Markets Focus: Boomer Women

Marketing to the maturing woman's heart, mind, and spirit

It happens at every technology conference. Some Web 2.0 smarty-pants touts what he considers the latest and greatest technology by boasting, "We made it so easy my mom can use it."

It's a good thing. Mom's brain is so addled keeping track of the soccer schedule, the dinner menu, and what's happening on "Desperate Housewives" that she doesn't have a spare neuron for fooling around with technology. Right?

Wrong.

Sure, women ages 30 to 55 are still the primary homemakers and child-tenders, but they're also breadwinners, and they take an equal place beside men, including in the arena of Internet technology. Today, 85 million women use the Internet, half of all users. Marketers who don't get that could be missing half their market.

Take electronics, for example. One of the hottest searches on Yahoo during the holiday season was "flat-screen TV," and 48 percent of searchers were female; 42 percent of those were in the 35-to-54 age group.

Stereotypes Don't Hold

"That blows up the stereotype that women don't understand or get involved in electronics purchases," says Diane Rinaldo, senior director of the retail category for Yahoo Search Marketing. While they are making purchases for children more often than men, the gap isn't that big. Just 58 percent of Yahoo searches for "toys" were done by women.

These women, the trailing age of the baby boomers and their younger sisters, are very different from the first boomers and very different from each other.

Having graduated from college in a soft job market, women in this age group feel the need to manage their environment, property, time, and their own and their family's safety and well-being, says Corinne Asturias, consumer strategist for market research firm Iconoculture. "They're grounded in reality, and they laugh in the face of contrived media messages," she says. While older boomers were extremely indulgent, their younger cohorts want the good life, but they need to be convinced of the value of what they buy.

To hit these hot buttons, marketers need to deliver on their brand promises. They can take advantage of nostalgia, but they'd better get it right. "People think of boomers as old hippies, but these women were never hippies. They were 8, 9, or 10 years old when Woodstock happened," Asturias says. "They're 'Fast Times at Ridgemont High,'" not 'The Graduate.'"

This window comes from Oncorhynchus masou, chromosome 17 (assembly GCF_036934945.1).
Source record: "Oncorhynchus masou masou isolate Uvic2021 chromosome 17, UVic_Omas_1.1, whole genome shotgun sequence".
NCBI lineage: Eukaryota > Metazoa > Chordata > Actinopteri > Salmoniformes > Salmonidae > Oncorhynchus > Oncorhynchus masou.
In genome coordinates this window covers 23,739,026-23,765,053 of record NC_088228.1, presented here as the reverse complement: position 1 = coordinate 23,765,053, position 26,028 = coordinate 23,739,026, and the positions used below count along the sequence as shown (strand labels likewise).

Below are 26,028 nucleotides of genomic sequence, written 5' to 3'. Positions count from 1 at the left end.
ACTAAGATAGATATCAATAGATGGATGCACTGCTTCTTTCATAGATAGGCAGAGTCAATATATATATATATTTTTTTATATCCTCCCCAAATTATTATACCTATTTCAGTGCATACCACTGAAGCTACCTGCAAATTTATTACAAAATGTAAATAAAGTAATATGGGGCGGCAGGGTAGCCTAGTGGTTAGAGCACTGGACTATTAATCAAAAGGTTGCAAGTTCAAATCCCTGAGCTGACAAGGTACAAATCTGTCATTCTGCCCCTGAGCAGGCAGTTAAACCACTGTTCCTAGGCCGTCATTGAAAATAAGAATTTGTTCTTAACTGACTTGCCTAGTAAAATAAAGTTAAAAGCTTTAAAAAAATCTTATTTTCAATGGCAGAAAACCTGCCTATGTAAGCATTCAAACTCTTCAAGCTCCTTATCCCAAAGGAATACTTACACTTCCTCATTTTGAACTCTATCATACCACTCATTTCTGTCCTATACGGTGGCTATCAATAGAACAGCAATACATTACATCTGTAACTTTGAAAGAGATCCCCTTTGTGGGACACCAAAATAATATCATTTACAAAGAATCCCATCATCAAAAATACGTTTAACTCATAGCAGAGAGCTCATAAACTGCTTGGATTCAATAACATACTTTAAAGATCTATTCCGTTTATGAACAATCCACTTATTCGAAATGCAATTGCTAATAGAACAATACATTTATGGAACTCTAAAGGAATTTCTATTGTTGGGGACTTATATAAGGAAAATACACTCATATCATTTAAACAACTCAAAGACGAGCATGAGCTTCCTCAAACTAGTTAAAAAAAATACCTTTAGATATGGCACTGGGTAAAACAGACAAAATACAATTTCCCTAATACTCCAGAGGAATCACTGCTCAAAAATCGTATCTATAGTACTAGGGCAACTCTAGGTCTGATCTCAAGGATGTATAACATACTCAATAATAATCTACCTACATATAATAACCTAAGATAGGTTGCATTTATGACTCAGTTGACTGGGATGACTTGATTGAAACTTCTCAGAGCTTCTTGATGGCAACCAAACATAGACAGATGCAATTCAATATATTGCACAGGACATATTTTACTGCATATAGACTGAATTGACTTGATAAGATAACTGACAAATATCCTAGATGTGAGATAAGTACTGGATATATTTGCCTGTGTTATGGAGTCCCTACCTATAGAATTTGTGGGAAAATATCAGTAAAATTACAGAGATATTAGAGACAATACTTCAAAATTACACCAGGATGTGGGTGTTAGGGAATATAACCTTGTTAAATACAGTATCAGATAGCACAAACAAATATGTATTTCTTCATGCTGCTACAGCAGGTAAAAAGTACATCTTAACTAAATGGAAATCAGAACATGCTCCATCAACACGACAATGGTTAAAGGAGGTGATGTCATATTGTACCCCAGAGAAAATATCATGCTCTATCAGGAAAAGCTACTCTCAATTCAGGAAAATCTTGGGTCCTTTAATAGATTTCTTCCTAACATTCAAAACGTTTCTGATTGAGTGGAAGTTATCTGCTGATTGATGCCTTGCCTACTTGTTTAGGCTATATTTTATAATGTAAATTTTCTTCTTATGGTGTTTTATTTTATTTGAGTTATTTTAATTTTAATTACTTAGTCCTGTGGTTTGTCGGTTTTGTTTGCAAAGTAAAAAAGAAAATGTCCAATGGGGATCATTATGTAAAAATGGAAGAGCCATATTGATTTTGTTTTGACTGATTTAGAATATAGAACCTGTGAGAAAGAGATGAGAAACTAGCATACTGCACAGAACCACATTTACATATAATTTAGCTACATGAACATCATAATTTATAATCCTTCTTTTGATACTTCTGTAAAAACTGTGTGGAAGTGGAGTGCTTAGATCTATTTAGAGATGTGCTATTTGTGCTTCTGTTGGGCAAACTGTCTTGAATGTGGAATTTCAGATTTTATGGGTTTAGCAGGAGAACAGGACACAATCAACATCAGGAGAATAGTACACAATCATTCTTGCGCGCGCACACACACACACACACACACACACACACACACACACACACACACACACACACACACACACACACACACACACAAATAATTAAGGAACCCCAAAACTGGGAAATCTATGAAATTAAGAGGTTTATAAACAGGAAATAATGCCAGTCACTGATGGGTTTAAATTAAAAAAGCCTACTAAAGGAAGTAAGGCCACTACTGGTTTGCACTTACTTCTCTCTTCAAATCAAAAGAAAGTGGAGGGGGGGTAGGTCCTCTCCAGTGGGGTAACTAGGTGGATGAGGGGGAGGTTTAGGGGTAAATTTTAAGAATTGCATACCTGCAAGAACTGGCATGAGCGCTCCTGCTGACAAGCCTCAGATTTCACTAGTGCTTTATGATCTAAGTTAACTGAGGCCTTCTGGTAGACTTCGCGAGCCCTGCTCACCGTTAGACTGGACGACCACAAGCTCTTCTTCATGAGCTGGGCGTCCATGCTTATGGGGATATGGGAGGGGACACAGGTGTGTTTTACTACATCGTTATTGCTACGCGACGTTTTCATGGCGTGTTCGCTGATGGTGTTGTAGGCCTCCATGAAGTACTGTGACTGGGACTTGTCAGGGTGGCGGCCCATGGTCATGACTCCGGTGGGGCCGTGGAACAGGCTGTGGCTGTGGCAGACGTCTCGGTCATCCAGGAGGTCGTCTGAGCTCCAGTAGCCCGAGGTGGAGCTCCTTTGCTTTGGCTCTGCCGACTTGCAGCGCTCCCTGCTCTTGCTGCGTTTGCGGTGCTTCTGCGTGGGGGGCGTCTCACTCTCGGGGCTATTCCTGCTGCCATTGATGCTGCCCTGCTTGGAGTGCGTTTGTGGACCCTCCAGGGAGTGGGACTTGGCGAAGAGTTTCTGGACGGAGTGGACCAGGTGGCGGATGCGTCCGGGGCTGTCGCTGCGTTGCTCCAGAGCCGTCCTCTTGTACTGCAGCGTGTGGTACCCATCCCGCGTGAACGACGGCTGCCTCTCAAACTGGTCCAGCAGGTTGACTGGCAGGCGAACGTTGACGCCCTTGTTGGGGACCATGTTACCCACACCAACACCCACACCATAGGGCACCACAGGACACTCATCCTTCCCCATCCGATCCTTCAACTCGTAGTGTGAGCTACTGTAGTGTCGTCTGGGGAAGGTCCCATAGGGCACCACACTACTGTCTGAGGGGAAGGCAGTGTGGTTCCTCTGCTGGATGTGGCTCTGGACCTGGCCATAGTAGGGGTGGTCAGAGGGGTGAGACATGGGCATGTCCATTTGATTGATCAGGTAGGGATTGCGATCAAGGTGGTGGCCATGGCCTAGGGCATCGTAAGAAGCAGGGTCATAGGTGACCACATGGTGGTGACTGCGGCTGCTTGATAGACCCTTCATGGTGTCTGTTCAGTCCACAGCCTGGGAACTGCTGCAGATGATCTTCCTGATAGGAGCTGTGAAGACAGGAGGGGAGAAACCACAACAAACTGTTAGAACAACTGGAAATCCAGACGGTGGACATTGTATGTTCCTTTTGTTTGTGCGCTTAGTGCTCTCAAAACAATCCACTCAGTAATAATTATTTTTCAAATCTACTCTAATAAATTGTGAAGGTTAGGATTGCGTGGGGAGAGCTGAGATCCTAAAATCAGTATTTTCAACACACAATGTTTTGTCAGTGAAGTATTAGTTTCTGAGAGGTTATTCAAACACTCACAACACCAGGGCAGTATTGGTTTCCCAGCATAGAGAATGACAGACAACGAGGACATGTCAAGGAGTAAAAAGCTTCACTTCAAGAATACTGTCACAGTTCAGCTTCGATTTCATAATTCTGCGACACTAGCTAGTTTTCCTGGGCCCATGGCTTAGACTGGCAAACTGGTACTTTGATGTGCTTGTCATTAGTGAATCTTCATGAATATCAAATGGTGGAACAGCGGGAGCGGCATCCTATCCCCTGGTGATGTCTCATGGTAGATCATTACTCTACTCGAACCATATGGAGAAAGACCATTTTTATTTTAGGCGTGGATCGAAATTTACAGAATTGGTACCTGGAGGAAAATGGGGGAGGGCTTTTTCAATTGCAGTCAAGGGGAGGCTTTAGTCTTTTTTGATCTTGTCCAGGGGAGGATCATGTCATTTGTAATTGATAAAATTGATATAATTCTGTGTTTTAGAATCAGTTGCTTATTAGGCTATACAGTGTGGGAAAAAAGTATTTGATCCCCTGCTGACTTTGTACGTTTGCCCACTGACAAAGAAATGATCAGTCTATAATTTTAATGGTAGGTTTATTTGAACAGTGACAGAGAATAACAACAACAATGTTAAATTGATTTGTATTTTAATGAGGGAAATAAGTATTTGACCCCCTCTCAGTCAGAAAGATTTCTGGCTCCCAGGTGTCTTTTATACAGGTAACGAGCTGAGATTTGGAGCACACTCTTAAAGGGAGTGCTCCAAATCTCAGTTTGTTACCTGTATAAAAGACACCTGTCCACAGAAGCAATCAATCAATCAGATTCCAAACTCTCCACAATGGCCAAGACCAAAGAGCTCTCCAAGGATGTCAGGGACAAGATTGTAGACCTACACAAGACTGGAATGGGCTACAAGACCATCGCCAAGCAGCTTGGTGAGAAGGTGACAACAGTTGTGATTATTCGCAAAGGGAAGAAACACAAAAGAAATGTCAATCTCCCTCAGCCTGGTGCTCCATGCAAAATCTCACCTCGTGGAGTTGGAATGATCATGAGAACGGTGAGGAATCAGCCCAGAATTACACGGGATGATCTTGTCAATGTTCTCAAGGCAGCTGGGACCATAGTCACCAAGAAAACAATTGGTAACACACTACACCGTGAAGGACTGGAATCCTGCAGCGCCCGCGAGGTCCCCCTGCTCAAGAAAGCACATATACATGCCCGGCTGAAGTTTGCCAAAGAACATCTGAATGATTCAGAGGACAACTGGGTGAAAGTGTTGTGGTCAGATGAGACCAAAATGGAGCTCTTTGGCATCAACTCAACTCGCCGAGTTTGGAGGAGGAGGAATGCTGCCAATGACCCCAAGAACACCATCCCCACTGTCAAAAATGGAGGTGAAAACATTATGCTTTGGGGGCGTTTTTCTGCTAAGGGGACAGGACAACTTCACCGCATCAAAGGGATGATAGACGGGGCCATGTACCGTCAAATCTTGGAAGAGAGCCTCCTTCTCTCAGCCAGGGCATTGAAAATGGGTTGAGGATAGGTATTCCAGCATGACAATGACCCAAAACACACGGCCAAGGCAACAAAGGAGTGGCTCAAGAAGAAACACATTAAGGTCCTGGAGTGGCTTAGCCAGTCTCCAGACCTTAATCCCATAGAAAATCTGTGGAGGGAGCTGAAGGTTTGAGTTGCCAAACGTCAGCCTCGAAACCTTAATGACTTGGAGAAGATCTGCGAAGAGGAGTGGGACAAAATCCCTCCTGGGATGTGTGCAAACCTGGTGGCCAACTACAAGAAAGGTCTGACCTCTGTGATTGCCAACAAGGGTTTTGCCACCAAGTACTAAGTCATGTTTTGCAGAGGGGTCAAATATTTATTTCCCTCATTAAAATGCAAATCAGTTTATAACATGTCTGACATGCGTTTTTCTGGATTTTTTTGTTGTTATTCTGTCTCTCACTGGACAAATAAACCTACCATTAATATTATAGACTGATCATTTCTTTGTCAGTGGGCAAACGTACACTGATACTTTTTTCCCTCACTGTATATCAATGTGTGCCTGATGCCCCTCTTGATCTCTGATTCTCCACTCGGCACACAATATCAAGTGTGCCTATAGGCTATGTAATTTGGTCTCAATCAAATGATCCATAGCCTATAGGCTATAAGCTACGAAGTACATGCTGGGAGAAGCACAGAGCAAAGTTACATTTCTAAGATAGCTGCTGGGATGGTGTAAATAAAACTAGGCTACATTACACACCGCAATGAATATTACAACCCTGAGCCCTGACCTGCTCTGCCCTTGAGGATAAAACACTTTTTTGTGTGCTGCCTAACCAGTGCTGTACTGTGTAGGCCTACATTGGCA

Sharon Whiteley, president and CEO of the baby boomer-oriented site ThirdAge, concurs. "It's important for marketers to understand who we are as people - what's important in our lives, what's in our hearts and minds, and to have an appreciation for that."

Life's a Stage

The standard demographic slice-and-dice won't work when you want to reach these women. She may be a new mom at 45, a CEO at 30. And she won't be a senior until she's 70. Or maybe 80.

Whiteley calls this the "life happens stage." In the 40s and 50s, health issues begin to appear, parents may die, grandchildren may be born. There may be a divorce, or a second marriage.

"Marketers have used age as shorthand for where someone is in their life journey - and you can't do that anymore. You have to advertise to a life stage," says Matt Thornhill, president of The Boomer Project, a marketing research and consulting firm. Whether you're hawking perfume or 401(k)s, the message needs to focus on how you can meet her needs, not on her age.

These sandwich generation women are time-pressed, but they're hungry for information, Thornhill says. "They'll use the Internet mostly as a resource and research tool and probably a lot of e-mail to keep up with all the things they're supposed to be doing with and for their kids."

Whether it's an ad campaign or an e-commerce site, design and navigation should appeal to these 26-hour-day women, says Jeff Rosenblum, director of research and strategy for Questus, an interactive research, marketing, and design firm.

A New Look for Online

For example, pioneering online community iVillage recently realized that its original audience had moved on to a different life stage: Kids had been sent off to school, and careers were flourishing again.

The network turned to Organic to redesign its Web site to attract a younger audience while reinspiring the existing iVillage community. Organic began the task by creating several personas representing the diverse women in the iVillage audience. To ground the exercise in reality, they filled a purse for each persona with possessions reflecting her life stage.

Organic used carefully considered elements such as gradients and background patterns, moved to a higher screen resolution, and made bold use of Flash and video.

In another example, Questus redesigned the Discovery Channel site with a busy audience in mind. It simplified the layout of each page, streamlined a list of 30 product categories, and added the ability to shop by show.

Sociable Media

User ratings and reviews are very important to women; they're the online equivalent of "recommended by a friend," according to Rosenblum of Questus. "This corresponds to women's offline behavior," he says. Women enjoy conversations, showing off purchases, and sharing information.

ThirdAge has added "Conversations," an area with text and audio blogs, to enable women to connect online in new ways. This social behavior has marketers taking a close look at blog ads.

Elisa Camahort, CEO of BlogHer, which hosts blogs and blogging conferences, says advertisers are excited about using the company's ad network to reach women with an intergrated mulitchannel media plan.

One benefit of using the Internet to market to women, according to Rinaldo, is that it's a natural starting point for women's delight in sharing. For example, some advertisers include recipes in ads, as well as a way to email or IM them to a friend.